Even in the middle of an urgent crisis situation, women will give birth, nurse their newborns and require medical attention. Despite (or perhaps because of) the sudden loss of home, community, and livelihood options that accompany disasters, people will engage in sexual activities, many with consent but some without consent and as acts of violence. Many people will be coerced into sex against their will so as to survive. Many will be survivors of rape. The conditions that define a complex emergency (conflict, social instability, poverty and powerlessness) favour the rapid spread of HIV/AIDS and other STIs, and put women and adolescent girls in vulnerable situations.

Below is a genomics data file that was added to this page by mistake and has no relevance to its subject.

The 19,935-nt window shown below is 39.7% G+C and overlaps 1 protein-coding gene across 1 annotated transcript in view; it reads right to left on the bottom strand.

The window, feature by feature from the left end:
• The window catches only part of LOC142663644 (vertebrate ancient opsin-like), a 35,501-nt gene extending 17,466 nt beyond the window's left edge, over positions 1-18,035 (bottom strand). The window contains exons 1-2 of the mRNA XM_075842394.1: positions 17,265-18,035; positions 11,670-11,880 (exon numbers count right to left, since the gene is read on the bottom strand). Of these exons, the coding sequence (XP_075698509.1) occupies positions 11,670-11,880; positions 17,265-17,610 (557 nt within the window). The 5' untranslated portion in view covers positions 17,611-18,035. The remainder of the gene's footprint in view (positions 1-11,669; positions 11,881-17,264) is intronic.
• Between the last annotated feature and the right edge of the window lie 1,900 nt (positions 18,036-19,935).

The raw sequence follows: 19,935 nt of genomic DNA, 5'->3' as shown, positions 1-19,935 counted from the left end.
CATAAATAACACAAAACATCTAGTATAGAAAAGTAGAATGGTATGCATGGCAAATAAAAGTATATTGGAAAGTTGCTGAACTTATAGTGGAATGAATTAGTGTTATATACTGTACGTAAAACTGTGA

The MISP is a series of activities focused on the sexual and reproductive health needs of populations in the early phase of a crisis. It can be implemented without a needs assessment, because there is documented evidence that it saves lives. The above checklist includes components of the MISP checklist. For more information on the MISP, MISP checklist, distance learning module on MISP, the Interagency Field Manual for Reproductive Health in Crisis Settings (or Field Manual) and IPPF facilitator’s manual for MISP training see Annex 26.5.5.